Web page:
Wednesday, December 8, 2010

Iceland vs Ireland

Both Iceland and Ireland had a very damaging banking crisis. In both countries, the banking system looked insolvent, rather than just liquidity issues (see: Insolvency and Liquidity) But, they are responding in different ways.

Iceland looks as if it has been able to survive its banking crisis by
  • Devaluing the currency
  • Letting a proportion of private bank debt fail.
In Ireland, the decision to underwrite all banking debt, led to a huge rise in government borrowing which has precipitated the bond crisis and necessity for harsh spending cuts. The Irish will be asking with much justification why the taxpayer is offering a blanket guarantee to bank investors, when a fairer and potentially less damaging solution would be to make bank investors accept certain losses.

Though this does raise another difference between Iceland and Ireland. Iceland could default on private bank debt without causing a ripple through the European banking system. If Irish banks defaulted on bank debt it would impact on many other European banks.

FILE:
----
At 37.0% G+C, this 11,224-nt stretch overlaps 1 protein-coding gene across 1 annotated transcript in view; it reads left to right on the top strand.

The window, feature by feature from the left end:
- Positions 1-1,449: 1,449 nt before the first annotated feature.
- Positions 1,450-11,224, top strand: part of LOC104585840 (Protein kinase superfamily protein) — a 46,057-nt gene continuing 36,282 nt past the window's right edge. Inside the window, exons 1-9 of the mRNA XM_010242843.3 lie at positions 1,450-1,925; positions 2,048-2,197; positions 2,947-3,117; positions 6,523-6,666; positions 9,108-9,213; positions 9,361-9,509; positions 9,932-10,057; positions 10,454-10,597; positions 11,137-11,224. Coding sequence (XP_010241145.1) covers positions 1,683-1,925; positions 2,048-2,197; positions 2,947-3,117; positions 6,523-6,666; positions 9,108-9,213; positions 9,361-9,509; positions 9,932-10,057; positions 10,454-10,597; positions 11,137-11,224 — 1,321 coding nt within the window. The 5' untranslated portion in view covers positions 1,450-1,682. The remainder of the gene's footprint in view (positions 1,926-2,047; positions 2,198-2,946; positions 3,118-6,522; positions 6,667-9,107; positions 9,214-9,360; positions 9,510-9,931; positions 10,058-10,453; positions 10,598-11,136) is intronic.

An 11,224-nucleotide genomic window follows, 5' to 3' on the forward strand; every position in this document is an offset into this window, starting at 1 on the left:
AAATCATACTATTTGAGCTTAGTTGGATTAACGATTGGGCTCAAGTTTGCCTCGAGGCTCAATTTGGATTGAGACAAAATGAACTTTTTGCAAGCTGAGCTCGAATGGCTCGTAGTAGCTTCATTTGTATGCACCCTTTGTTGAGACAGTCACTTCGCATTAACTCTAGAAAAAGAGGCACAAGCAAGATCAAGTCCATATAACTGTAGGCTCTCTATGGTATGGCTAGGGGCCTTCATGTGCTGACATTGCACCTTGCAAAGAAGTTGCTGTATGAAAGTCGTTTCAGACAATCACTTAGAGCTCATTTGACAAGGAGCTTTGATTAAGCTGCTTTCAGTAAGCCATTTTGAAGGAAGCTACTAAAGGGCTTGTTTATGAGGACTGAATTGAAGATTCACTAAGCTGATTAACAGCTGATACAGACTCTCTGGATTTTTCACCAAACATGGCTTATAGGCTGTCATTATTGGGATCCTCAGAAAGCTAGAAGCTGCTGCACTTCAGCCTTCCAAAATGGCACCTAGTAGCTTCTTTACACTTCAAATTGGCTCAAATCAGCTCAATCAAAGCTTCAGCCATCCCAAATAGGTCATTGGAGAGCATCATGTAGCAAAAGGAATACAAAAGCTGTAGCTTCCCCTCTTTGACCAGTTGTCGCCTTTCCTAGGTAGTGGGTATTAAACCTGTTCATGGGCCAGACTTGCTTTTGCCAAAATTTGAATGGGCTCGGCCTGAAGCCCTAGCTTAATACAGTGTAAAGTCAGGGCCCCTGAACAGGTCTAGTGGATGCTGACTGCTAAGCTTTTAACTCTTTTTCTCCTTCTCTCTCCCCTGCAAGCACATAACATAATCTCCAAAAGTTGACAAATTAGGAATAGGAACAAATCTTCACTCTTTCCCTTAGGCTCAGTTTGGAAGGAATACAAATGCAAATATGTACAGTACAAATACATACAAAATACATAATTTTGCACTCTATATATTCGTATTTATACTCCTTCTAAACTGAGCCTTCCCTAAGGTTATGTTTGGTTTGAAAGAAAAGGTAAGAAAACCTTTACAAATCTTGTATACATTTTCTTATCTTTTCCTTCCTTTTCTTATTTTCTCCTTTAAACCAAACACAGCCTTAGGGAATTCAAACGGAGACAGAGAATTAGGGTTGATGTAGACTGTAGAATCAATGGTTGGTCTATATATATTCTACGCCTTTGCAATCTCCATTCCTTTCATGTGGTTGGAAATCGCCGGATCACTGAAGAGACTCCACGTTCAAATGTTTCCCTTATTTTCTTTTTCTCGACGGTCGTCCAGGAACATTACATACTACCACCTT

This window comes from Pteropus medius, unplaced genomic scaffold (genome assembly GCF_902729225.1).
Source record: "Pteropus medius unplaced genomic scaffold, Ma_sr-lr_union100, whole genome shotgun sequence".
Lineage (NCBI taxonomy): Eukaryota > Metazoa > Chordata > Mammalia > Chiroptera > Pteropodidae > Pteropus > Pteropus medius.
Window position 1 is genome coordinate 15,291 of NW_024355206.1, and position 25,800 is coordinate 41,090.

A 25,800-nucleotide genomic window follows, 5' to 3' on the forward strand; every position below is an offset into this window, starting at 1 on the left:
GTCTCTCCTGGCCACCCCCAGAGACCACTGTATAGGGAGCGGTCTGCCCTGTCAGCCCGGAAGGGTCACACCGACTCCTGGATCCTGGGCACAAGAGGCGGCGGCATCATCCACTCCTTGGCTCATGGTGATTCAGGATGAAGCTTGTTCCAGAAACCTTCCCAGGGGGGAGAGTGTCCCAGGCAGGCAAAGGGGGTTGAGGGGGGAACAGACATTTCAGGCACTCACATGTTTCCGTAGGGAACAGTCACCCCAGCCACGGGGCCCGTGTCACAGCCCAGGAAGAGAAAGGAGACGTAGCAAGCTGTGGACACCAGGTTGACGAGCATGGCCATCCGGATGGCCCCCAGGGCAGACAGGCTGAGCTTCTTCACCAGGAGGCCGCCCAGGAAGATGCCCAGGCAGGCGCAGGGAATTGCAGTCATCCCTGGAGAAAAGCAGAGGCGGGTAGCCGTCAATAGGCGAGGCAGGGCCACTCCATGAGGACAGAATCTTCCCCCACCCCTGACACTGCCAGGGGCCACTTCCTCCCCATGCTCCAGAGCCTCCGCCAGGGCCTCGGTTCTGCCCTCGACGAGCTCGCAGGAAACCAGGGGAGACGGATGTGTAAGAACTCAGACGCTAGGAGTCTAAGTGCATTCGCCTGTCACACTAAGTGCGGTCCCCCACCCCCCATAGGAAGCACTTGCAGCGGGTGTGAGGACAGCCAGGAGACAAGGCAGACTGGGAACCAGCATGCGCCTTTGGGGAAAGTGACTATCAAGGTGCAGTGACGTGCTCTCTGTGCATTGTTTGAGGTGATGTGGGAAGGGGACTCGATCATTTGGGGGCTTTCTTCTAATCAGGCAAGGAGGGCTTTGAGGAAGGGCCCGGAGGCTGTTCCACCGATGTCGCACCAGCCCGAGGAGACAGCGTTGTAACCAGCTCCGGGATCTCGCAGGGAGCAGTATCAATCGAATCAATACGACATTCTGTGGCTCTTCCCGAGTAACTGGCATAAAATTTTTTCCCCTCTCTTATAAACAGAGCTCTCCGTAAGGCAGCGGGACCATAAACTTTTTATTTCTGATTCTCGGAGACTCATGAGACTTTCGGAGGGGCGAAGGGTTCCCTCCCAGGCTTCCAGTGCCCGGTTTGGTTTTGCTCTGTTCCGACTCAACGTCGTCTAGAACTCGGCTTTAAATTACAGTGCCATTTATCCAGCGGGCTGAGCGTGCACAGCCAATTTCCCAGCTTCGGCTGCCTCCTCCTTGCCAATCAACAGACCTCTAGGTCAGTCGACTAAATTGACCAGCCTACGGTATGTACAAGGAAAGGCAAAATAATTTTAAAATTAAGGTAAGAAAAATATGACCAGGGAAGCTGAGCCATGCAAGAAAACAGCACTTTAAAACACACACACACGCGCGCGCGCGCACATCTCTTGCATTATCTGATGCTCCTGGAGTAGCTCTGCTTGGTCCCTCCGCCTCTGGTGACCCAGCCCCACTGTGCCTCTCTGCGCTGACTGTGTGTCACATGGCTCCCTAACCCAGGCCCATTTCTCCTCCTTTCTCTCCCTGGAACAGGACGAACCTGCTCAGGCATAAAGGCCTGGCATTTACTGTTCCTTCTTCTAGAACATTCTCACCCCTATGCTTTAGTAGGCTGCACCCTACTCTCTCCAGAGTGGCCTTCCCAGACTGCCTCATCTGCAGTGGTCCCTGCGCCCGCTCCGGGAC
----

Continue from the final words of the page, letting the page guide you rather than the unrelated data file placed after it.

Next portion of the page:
External vs Internal Devaluation

Whilst Iceland benefited from an external devaluation, Ireland - being a member of the Euro - is having to rely on the more painful process of internal devaluation. Internal devaluation relies on cutting wages and spending to try and regain competitiveness. Unfortunately, the experience of Latvia is not promising. In a nutshell, Latvia tried to retain their currency peg against the Euro, and relied on wage cuts and deflationary fiscal policy to try and regain competitiveness. The result is one of the biggest falls in GDP (-25%) on record. Yet, despite all the pain, unemployment and lower GDP, the real exchange rate has only fallen by 8%.


No comments: